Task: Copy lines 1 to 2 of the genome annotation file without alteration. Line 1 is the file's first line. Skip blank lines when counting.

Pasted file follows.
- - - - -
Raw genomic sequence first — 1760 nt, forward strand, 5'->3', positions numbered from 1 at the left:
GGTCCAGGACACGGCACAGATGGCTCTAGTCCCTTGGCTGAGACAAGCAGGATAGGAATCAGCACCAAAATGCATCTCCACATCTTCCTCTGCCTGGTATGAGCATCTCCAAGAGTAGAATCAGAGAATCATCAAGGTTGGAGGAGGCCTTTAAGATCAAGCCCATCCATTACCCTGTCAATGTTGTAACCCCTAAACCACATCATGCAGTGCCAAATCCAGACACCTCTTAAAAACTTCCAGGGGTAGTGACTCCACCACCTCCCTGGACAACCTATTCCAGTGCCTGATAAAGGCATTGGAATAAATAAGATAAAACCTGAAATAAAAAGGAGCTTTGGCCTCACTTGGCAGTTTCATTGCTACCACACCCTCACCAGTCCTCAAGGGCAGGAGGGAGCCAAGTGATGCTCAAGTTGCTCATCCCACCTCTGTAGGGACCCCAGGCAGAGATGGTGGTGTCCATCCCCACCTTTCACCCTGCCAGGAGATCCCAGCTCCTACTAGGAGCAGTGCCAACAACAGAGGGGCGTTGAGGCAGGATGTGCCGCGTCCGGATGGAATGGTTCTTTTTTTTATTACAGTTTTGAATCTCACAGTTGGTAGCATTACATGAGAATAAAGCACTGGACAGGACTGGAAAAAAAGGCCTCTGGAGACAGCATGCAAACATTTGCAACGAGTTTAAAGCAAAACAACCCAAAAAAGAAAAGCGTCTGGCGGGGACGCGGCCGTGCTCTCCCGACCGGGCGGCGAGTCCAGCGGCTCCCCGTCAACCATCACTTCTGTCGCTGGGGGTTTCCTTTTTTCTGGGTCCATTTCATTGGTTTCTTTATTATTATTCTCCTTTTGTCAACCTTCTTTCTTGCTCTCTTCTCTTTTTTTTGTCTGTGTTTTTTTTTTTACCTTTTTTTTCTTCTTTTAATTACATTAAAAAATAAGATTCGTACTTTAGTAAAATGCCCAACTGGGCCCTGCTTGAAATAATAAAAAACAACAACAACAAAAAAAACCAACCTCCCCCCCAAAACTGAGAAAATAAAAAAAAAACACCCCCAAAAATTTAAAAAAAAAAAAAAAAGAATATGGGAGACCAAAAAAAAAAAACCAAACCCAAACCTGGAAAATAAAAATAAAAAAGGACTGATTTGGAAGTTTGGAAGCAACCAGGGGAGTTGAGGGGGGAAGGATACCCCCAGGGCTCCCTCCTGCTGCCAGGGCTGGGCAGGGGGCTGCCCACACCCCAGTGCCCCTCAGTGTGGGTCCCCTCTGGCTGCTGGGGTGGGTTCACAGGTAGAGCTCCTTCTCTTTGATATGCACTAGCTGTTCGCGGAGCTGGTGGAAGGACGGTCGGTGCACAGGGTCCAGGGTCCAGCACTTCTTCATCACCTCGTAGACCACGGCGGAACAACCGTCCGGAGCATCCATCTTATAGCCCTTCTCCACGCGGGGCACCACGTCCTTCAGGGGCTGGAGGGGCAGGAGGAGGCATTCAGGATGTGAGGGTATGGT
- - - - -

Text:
Raw genomic sequence first — 1760 nt, forward strand, 5'->3', positions numbered from 1 at the left:
GGTCCAGGACACGGCACAGATGGCTCTAGTCCCTTGGCTGAGACAAGCAGGATAGGAATCAGCACCAAAATGCATCTCCACATCTTCCTCTGCCTGGTATGAGCATCTCCAAGAGTAGAATCAGAGAATCATCAAGGTTGGAGGAGGCCTTTAAGATCAAGCCCATCCATTACCCTGTCAATGTTGTAACCCCTAAACCACATCATGCAGTGCCAAATCCAGACACCTCTTAAAAACTTCCAGGGGTAGTGACTCCACCACCTCCCTGGACAACCTATTCCAGTGCCTGATAAAGGCATTGGAATAAATAAGATAAAACCTGAAATAAAAAGGAGCTTTGGCCTCACTTGGCAGTTTCATTGCTACCACACCCTCACCAGTCCTCAAGGGCAGGAGGGAGCCAAGTGATGCTCAAGTTGCTCATCCCACCTCTGTAGGGACCCCAGGCAGAGATGGTGGTGTCCATCCCCACCTTTCACCCTGCCAGGAGATCCCAGCTCCTACTAGGAGCAGTGCCAACAACAGAGGGGCGTTGAGGCAGGATGTGCCGCGTCCGGATGGAATGGTTCTTTTTTTTATTACAGTTTTGAATCTCACAGTTGGTAGCATTACATGAGAATAAAGCACTGGACAGGACTGGAAAAAAAGGCCTCTGGAGACAGCATGCAAACATTTGCAACGAGTTTAAAGCAAAACAACCCAAAAAAGAAAAGCGTCTGGCGGGGACGCGGCCGTGCTCTCCCGACCGGGCGGCGAGTCCAGCGGCTCCCCGTCAACCATCACTTCTGTCGCTGGGGGTTTCCTTTTTTCTGGGTCCATTTCATTGGTTTCTTTATTATTATTCTCCTTTTGTCAACCTTCTTTCTTGCTCTCTTCTCTTTTTTTTGTCTGTGTTTTTTTTTTTACCTTTTTTTTCTTCTTTTAATTACATTAAAAAATAAGATTCGTACTTTAGTAAAATGCCCAACTGGGCCCTGCTTGAAATAATAAAAAACAACAACAACAAAAAAAACCAACCTCCCCCCCAAAACTGAGAAAATAAAAAAAAAACACCCCCAAAAATTTAAAAAAAAAAAAAAAAGAATATGGGAGACCAAAAAAAAAAAACCAAACCCAAACCTGGAAAATAAAAATAAAAAAGGACTGATTTGGAAGTTTGGAAGCAACCAGGGGAGTTGAGGGGGGAAGGATACCCCCAGGGCTCCCTCCTGCTGCCAGGGCTGGGCAGGGGGCTGCCCACACCCCAGTGCCCCTCAGTGTGGGTCCCCTCTGGCTGCTGGGGTGGGTTCACAGGTAGAGCTCCTTCTCTTTGATATGCACTAGCTGTTCGCGGAGCTGGTGGAAGGACGGTCGGTGCACAGGGTCCAGGGTCCAGCACTTCTTCATCACCTCGTAGACCACGGCGGAACAACCGTCCGGAGCATCCATCTTATAGCCCTTCTCCACGCGGGGCACCACGTCCTTCAGGGGCTGGAGGGGCAGGAGGAGGCATTCAGGATGTGAGGGTATGGT